Analysis of the Joint Distribution of Disproportionate Share Hospital Payments. Conclusions


The California and New York results illustrate the importance of having information on actual IGTs in examining issues related to the current distribution of Medicaid DSH funds. Across-the-board assumptions such as those made Chapter 4 regarding the proportion of DSH funds that are "new" are not substantiated at the hospital-level. CMS should consider expanding the state DSH reports to obtain information on provider contributions to DSH pools as well as the payments from those pools to individual hospitals.

The redistributions that took place between Simulation A and Simulation B highlight the differences between allocations based solely on inpatient care and allocations that take both inpatient and outpatient care into account. While including all care is commonly endorsed as a policy objective, it is not clear from the correlation results that including all care improves the targeting of DSH funds to financially vulnerable safety net hospitals. Also, the inclusion of outpatient care raises issues regarding subsidies to other ambulatory care providers. The role that non-hospital ambulatory care providers play in the safety net for low-income populations is discussed in Appendix E. A policy that concentrates federal support for uncompensated care solely on hospitals may serve to discourage community providers from furnishing substantial amounts of care to indigent populations. It may also have implications for the relative generosity of Medicaid payments for services provided in hospital outpatient departments and clinics and in physician offices.

Allocations based on the proportion of care provided to low-income patients (e.g. revenues) result in very different distributions than an allocation based on financial risk (Medicaid shortfalls, uncompensated care and bad debt). Financial risk, however, is not the same as financial viability (i.e., total margins net of DSH payments). Some of the hospitals with substantial financial risk also have positive margins. The results across all three states highlight the need to clarify the policy goals for DSH funding. The key issue is the extent to which subsidies should be given to hospitals that serve low-income patients but do not incur financial risk or are able to cover their risk with other revenues. A closer examination of the hospitals with substantial gains or losses in moving from an allocation policy based on serving low-income patients to incurring financial risk might help clarify the issues. This examination should consider the role of other federal subsidies such as the Medicare indirect teaching adjustment in explaining why some hospitals with substantial financial risk appear to be in a strong financial position.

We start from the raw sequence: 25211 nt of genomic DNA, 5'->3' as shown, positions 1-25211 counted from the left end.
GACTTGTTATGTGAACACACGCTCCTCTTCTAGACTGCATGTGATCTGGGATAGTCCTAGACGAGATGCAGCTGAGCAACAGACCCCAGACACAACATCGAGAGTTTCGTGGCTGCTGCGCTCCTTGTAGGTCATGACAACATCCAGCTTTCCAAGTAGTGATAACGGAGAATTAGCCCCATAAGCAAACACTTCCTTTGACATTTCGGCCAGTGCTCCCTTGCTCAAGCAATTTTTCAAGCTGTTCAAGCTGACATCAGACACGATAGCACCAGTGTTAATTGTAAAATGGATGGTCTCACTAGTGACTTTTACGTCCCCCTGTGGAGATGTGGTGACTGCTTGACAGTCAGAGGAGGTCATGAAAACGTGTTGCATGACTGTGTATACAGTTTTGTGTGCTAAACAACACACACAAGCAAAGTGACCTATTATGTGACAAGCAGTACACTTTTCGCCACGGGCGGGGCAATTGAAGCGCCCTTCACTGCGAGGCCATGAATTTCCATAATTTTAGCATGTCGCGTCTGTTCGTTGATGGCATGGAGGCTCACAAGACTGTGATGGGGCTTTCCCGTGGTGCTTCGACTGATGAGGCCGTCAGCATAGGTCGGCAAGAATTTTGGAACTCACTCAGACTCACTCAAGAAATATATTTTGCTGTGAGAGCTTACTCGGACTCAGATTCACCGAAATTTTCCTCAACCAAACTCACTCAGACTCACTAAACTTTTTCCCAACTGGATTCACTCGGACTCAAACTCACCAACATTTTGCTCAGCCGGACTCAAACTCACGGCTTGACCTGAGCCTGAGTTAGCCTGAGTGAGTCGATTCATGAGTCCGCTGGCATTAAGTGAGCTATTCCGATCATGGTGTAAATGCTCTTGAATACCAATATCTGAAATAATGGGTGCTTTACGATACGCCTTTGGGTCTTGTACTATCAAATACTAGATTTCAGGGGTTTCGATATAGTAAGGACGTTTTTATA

Neither the current DSH allocation policies nor the alternative policies examined in the simulations are strongly correlated with a hospital's net income. The factors affecting financial viability may be too complex to be measured with a single statistic. A multi-variate analysis of the factors affecting a hospital's financial risk and it overall financial status using a broader set of hospitals could also help identify additional factors that should be considered in an allocation policy.

Looking in-depth at the relationship between the financial status of hospitals and the distribution of DSH payments was a complex task. The differences in state accounting and reporting practices made it difficult to determine Medicaid shortfalls and to take "new" DSH payments into account. Knowing the DSH payments to individual hospitals is not enough; it is also important to understand how those payments are handled in reporting Medicaid contractual allowances and patient revenues. It is also important to understand how financing occurs for county-owned hospitals in terms of other intergovernmental transfers and deficit funding. An allocation based on financial measures would require uniform reporting by payer. All three states in this analysis require the type of financial information that would be needed.

The "snapshot" approach of looking at one year's data may not be sufficient for an adequate understanding of the financial implications of serving low-income patients. In California, the FY1998 payments included payments from the state's fiscal year 1997 and thus overstated the average DSH payments. The New York indigent care pool was in transition during FY1998 and additional changes were enacted in 2000. Wisconsin's uncompensated care costs have increased 60 percent since 1997. Only the first-year impacts of the Balanced Budget Amendment are reflected in the FY1998 data. These considerations suggest that a multi-year study — perhaps with periodic updating — would be appropriate.

Even more troubling than using one year's data is the lack of a national database that provides uniform information on the quantity of care provided to low-income patients and the financial risk associated with that care. Each state's Medicaid DSH program is idiosyncratic. A close examination of DSH policies in a few states highlights potential issues but a national database is needed to understand the potential re-distributions that might occur both at the market level and across states under a national allocation policy. The BBRA provision requiring the Secretary to collect through the Medicare cost report data on uncompensated costs should help. This provision is effective for cost reporting periods beginning on or after October 1, 2001.

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